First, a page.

I’m not a superstar or rockstar by any means but having spoken at a few :p WordCamps I try be as approachable as possible. In fact I love when people ask questions because I’m full of opinions but sometimes need the right framing or question asked to get it out.

    I can think of very few regular attendee/speakers that aren’t approachable. It’s definitely a big plus to this community. As large as it is, there’s still a small friendly feeling.

  • http://www.hughlashbrooke.com Hugh Lashbrooke

    It’s awesome to have you in Cape Town with us Chris! Pity I couldn’t join you guys on the yacht last night, but I’m stoked that you’re loving Cape Town so much (but who wouldn’t?).

    I love that the WordPress community is so open and approachable – it’s fantastic being a part of something like this and without that quality we probably wouldn’t have been able to get you and Brian down to speak at WordCamp Cape Town :)

  • http://www.lazygamer.net Gavin

    Thanks you just made me feel a little better about presenting tomorrow… first time as a presenter so I’m more than a little nervous :)

    • http://jeffikus.com Jeffikus

      I’m looking forward to your talk! I’m sure it’ll be awesome :)

  • http://twitter.com/remicorson RĂ©mi Corson (@remicorson)

    Great post Chris! I’m glad you’re having a great time in Cape Town with the team!

  • http://twitter.com/mark_forrester Mark Forrester (@mark_forrester)

    I was wondering what the topic of your blog post was going to be after yesterday’s excursions and some great conversations. You have a wonderful way with words and a great understanding of our unique, exciting and ‘approachable’ WordPress community we find ourselves in, and often take for granted.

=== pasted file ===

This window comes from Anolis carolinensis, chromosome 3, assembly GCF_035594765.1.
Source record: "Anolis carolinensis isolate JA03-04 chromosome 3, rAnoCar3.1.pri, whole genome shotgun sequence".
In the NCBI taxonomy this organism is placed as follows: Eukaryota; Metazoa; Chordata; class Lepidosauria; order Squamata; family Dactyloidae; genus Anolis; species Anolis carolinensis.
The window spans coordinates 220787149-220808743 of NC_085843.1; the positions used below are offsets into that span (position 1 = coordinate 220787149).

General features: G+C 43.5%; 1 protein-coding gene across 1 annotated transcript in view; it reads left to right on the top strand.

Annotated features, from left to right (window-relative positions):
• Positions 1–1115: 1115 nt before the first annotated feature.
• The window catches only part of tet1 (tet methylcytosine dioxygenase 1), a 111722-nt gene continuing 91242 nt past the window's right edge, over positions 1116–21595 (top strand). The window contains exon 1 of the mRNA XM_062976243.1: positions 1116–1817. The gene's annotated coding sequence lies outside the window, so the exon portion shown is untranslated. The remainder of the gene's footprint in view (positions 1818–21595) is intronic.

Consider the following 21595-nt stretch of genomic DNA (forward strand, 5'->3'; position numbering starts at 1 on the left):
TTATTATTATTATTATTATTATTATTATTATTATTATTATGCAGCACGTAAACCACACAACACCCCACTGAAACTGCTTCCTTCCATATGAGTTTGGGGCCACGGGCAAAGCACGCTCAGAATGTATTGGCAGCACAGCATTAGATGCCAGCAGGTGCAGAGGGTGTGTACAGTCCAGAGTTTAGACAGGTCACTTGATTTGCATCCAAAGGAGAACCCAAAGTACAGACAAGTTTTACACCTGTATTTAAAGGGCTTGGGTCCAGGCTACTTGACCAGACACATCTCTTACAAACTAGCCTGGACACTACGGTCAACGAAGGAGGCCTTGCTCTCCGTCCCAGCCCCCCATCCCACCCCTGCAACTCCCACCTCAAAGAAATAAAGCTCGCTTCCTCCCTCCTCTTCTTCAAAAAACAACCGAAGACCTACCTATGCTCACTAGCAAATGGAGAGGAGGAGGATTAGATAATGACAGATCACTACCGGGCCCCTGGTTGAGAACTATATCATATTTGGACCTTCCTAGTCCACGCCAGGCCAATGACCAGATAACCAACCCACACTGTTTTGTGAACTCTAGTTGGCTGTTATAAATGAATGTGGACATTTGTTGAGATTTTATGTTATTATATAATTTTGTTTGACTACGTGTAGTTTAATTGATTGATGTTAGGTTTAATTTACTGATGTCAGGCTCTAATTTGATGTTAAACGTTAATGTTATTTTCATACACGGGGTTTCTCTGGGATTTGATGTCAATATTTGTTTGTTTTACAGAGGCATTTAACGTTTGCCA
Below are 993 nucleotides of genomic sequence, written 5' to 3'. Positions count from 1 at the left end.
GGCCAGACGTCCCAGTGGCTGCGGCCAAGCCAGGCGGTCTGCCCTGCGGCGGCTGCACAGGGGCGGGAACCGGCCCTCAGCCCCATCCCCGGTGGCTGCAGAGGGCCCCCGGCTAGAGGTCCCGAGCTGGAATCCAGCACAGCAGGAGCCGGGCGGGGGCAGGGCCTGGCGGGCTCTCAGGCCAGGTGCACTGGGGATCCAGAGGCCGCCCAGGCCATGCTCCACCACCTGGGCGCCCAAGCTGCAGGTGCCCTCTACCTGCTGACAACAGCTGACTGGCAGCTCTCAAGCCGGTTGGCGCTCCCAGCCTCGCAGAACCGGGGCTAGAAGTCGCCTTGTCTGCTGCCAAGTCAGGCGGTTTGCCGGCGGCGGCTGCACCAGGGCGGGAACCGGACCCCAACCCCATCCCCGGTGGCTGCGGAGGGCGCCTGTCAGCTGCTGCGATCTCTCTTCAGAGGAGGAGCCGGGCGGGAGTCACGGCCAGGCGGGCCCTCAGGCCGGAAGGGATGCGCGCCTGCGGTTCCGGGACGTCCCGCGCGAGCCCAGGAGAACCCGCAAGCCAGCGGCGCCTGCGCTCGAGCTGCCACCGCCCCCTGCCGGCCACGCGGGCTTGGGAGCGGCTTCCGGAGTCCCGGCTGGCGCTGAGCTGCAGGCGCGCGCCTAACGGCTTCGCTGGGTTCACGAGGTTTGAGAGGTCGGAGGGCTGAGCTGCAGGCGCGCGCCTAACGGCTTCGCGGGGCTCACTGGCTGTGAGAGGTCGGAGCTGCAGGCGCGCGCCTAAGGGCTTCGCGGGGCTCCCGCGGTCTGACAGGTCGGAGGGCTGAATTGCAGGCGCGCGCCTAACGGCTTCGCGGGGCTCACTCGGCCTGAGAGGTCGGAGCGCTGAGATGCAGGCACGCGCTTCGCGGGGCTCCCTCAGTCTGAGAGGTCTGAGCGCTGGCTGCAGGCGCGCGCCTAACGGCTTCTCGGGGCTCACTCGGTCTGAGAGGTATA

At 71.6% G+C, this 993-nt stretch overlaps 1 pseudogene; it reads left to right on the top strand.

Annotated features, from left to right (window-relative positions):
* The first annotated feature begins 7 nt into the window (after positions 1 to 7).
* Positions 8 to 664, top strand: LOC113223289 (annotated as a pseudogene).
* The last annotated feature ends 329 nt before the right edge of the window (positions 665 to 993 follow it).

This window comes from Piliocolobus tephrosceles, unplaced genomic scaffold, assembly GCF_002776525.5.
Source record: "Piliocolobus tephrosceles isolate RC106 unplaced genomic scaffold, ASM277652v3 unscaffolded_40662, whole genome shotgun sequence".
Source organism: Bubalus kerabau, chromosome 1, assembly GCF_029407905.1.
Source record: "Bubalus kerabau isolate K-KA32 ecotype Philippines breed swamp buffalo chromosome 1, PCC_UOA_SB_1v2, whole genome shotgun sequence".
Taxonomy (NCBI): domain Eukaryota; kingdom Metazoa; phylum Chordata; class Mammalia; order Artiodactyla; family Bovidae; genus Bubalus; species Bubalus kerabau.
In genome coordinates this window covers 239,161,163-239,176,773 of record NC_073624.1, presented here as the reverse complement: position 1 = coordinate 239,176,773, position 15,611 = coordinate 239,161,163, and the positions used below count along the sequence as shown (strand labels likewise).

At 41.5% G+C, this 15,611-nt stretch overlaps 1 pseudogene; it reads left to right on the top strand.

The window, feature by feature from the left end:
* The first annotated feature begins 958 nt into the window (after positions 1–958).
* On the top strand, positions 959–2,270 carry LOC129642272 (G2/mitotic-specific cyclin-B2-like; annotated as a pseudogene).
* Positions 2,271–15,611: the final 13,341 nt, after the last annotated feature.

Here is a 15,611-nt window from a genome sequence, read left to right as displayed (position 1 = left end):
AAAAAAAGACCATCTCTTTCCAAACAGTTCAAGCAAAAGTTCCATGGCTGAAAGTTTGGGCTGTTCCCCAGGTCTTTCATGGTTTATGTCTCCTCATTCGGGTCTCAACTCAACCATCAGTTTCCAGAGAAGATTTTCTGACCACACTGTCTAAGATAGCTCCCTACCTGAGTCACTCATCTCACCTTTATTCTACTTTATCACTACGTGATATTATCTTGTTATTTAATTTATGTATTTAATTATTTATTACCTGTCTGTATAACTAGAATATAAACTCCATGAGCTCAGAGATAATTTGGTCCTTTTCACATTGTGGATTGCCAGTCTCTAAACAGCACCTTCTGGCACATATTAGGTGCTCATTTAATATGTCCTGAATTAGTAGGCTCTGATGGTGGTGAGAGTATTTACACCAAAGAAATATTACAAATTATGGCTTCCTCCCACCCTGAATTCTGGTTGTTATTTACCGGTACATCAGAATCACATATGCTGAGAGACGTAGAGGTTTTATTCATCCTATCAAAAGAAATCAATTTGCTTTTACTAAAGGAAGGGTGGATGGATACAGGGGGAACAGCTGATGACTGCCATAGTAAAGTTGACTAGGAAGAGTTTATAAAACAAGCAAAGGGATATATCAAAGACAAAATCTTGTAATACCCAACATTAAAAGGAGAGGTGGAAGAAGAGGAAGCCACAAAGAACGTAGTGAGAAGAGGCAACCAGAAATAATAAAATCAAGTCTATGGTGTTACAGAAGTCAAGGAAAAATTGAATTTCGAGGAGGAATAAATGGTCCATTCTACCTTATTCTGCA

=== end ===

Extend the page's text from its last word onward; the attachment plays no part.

Our distributed team is great testament to the relative ease of meeting and connecting with talented individuals. WP makes the world a smaller place.

  • http://wpuniversity.com Andy M.

    One of my favourite things about the WordPress community is not just how approachable it is, but how *diverse* it is.

    There are communities within communities in WordPress. We have designers, developers, bloggers, students, parents, entrepreneurs, managers, artists, writers. The ebb and flow from meetups and WordCamps to drinks at a pub, talking to people building businesses or hobby sites, from different careers and different places.

    It’s fantastic. :)

  • http://dwainm.com Dwain Maralack

    Lovely post name Chris. It just sums it all up so nicely.

    It was great spending time with you and Brian. I hope the trip just gets better every day!

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  • http://gravatar.com/andywarren428490054 Andy Warren

    This is the first post I’ve read on this site. It couldn’t have been a better first read. My reason for saying that is that it hits home. Probably my favorite WP dev is Pippin. I probably don’t even need to say the last name because he is probably that well know in the WordPress community. He is also “approachable WordPress”. Having never met or talked to him I sent him a tweet, he replied not once, but several times. I didn’t expect that, but he did. The same has happened with Carl from GF. Great post Chris, I’ll be back to read more for sure!

  • http://illuminea.com/ illuminea

    I had never really realized this about the WordPress community until I attended WordCamp Europe…and everyone was so friendly! Super-friendly. Ridiculously warm and nice, as you said above. It reinforced how amazing it is to be part of the WP community. We’re lucky, because as you said, it’s not necessarily that way in other parts of the hi-tech world.